Updated: Oct 30, 2020
Yao Jue is willing to guide her daughter Clara Lu as she finds a new world in the sea of books
October 23rd 2020, Vol. 2711
Author: Tsui Wan, Photographer: Chung Hon Ping
"When I was young, my dad often told me the story of 'The Hare and the Tortoise'. He said you can walk slowly, but you cannot stop. As long as you keep going, you will see progress." Renowned violinist Yao Jue, daughter of the well-respected Chinese conductor Yao Di, persisted in order to achieve her goal in life as a concert violinist. While growing up immersed in music, Ms. Yao’s two daughters did not follow their mother’s footsteps in music, which Ms. Yao regretted at the time. However, she is grateful and proud that her daughters have persisted in finding their own interest and goals in life.
Yao Jue and her husband Lu Gong have two daughters. Their youngest daughter Clara is 17 years old and is carefree and filled with energy. Yet behind this cheerful persona is someone who is kind and gentle with a hidden story. Ms. Yao recalled "When she was 12 years old, Clara was bullied by her classmates, but she silently processed it on her own. My mother was sick in Shanghai at that time, so I often had to fly back and forth between Hong Kong and Shanghai. On top of this travel, I also needed to manage the music academy and perform various concerts. My daughter did not want to add more stress and worry so she did not tell me anything. Every day at school, she ate lunch by herself and hid in the library to avoid bumping into her classmates.” The problem faced by young Clara stemmed from a stubborn reluctance to follow the trend. Ever since she was young, Clara loved eating ice-cream. One of her most unforgettable childhood memories is eating ice cream with her grandmother as a reward for an intense day of doing homework and practicing violin. Her baby fat thus became a target that her classmates made fun of. Not interested in makeup and fashion, which was a common topic of discussion amongst her year group, Clara was left out and avoided interacting with them by hiding in the library and flipping through books. The books became a window into a new horizon and in the sea of books she found her own world where the ridicule and bullying from her classmates drifted away. Every book Clara read brought new insight and, wanting to share these thoughts with others, she opened an account on social media and in a short time gained more than a thousand followers.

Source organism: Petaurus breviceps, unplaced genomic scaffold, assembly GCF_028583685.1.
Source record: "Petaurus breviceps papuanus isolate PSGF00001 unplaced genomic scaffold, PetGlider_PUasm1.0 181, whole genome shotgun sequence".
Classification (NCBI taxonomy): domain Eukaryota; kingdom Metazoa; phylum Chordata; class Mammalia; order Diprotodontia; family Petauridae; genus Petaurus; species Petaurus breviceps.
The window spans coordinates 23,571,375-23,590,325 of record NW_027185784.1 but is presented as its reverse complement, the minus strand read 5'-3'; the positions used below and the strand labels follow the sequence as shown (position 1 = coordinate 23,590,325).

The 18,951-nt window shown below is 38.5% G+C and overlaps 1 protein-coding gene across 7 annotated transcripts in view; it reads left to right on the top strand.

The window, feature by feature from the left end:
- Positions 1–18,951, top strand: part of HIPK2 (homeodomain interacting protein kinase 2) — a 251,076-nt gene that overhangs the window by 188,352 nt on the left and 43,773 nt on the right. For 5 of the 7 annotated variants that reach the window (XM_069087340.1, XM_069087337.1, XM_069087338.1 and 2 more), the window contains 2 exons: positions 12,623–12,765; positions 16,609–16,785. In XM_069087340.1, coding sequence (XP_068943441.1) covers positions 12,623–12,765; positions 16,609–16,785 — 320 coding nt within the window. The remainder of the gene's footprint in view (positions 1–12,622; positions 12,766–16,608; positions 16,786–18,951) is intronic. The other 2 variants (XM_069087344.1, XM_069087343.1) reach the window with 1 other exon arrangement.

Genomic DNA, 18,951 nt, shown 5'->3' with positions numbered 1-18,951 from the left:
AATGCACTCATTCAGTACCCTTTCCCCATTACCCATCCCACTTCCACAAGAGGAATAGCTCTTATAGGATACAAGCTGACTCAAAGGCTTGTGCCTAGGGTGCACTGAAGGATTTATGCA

Ms. Yao revealed that her daughter didn't like to read when she was a child and that her academic performance in mathematics was quite poor. "Every time I received her report card and saw her grades I was upset. I looked for the best tutors to help her, but she was just not interested.” However, after falling in love with reading, Clara's grades also gradually improved. Ms. Yao said "the change in my daughter actually inspired me. I believe every parent wants to protect and provide comfort for their children, so when my daughter told me about the incidents at school, I was heartbroken. But seeing that she was able to find her own interests and goals during this difficult time, I realize now that as she grows up, she will have to overcome various hardships in order to gain courage and wisdom.”
Every summer, Ms. Yao designs curriculums for her music camps and arranges performances for underserved children in Hong Kong to nurture their self-confidence and help find their goals in life through music. However, the pandemic this year has brought everything to a halt. To help students maintain their progress, Ms. Yao began teaching online from home, designing curriculums, filming course videos etc. After returning to Hong Kong from the States in March due to the pandemic, Clara witnessed how much students progressed under her mother’s guidance that she said “I want to be like my mother and help other young people in need and share my knowledge with them.”
This urge to help others gave birth to Read For All’s online learning platform where students from subsidized primary and secondary schools in Hong Kong receive free educational kits designed by Clara and her team of young volunteers from different countries on topics such as English Writing, Mathematics, Physics, Film, and Screenwriting. Prior to this initiative, she collaborated with other charity organizations to donate books and this time around, these contacts helped to promote and distribute her new online educational kits, which are intended for students to absorb new knowledge in a creative manner, to schools in Hong Kong. The program was met with much enthusiasm and Clara said, “since the knowledge I gained from books changed me, I want to share this experience with others and in the process of helping those around me, I feel fulfilled that I made a difference.”
At the same time, Clara also started writing her first novel. Although she did not embark on the path of music, her mother Yao Jue believes that parenting is to not impose personal wishes on the children, but instead act as a "navigator" to guide, inspire, and encourage them to find their own path. Although Clara did not become a musician, she has not given up on violin and is currently first violin in her school orchestra. Today while she and her mother are posing with the violin for a photo, she is embarrassed to play with her mother. She laughs: "It's too difficult to be my mother's student! I would rather be my mother's daughter."
Link to Interview Video: https://www.facebook.com/193624897357045/posts/3587461244640043/?sfnsn=wa
Link to Article: https://www.mpweekly.com/entertainment/focus/local/20201023-217865